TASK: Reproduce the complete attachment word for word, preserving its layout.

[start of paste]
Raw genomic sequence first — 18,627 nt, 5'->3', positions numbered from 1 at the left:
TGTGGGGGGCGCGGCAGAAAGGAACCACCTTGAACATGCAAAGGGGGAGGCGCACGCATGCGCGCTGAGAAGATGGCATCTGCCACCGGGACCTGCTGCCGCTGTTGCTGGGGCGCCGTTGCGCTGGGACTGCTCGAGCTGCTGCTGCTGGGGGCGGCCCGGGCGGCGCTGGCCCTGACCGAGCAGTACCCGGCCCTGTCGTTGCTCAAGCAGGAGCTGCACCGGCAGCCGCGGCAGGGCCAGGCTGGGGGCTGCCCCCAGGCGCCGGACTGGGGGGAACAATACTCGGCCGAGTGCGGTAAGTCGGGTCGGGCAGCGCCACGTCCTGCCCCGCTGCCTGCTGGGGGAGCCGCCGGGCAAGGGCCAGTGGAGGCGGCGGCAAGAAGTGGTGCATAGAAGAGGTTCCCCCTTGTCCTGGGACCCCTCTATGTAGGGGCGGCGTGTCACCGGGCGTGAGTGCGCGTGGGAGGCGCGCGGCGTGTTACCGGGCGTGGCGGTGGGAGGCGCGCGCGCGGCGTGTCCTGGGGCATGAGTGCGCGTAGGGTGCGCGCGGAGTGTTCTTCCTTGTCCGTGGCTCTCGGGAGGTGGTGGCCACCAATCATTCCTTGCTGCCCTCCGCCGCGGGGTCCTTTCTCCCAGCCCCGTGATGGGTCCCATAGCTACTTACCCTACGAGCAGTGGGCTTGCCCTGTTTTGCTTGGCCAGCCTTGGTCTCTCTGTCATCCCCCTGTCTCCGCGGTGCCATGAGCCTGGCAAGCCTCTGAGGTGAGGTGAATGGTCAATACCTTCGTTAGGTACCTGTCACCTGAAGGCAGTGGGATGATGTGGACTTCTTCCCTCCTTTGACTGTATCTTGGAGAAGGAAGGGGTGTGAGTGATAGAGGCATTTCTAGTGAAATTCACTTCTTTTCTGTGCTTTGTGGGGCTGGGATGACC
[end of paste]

Raw genomic sequence first — 18,627 nt, 5'->3', positions numbered from 1 at the left:
TGTGGGGGGCGCGGCAGAAAGGAACCACCTTGAACATGCAAAGGGGGAGGCGCACGCATGCGCGCTGAGAAGATGGCATCTGCCACCGGGACCTGCTGCCGCTGTTGCTGGGGCGCCGTTGCGCTGGGACTGCTCGAGCTGCTGCTGCTGGGGGCGGCCCGGGCGGCGCTGGCCCTGACCGAGCAGTACCCGGCCCTGTCGTTGCTCAAGCAGGAGCTGCACCGGCAGCCGCGGCAGGGCCAGGCTGGGGGCTGCCCCCAGGCGCCGGACTGGGGGGAACAATACTCGGCCGAGTGCGGTAAGTCGGGTCGGGCAGCGCCACGTCCTGCCCCGCTGCCTGCTGGGGGAGCCGCCGGGCAAGGGCCAGTGGAGGCGGCGGCAAGAAGTGGTGCATAGAAGAGGTTCCCCCTTGTCCTGGGACCCCTCTATGTAGGGGCGGCGTGTCACCGGGCGTGAGTGCGCGTGGGAGGCGCGCGGCGTGTTACCGGGCGTGGCGGTGGGAGGCGCGCGCGCGGCGTGTCCTGGGGCATGAGTGCGCGTAGGGTGCGCGCGGAGTGTTCTTCCTTGTCCGTGGCTCTCGGGAGGTGGTGGCCACCAATCATTCCTTGCTGCCCTCCGCCGCGGGGTCCTTTCTCCCAGCCCCGTGATGGGTCCCATAGCTACTTACCCTACGAGCAGTGGGCTTGCCCTGTTTTGCTTGGCCAGCCTTGGTCTCTCTGTCATCCCCCTGTCTCCGCGGTGCCATGAGCCTGGCAAGCCTCTGAGGTGAGGTGAATGGTCAATACCTTCGTTAGGTACCTGTCACCTGAAGGCAGTGGGATGATGTGGACTTCTTCCCTCCTTTGACTGTATCTTGGAGAAGGAAGGGGTGTGAGTGATAGAGGCATTTCTAGTGAAATTCACTTCTTTTCTGTGCTTTGTGGGGCTGGGATGACC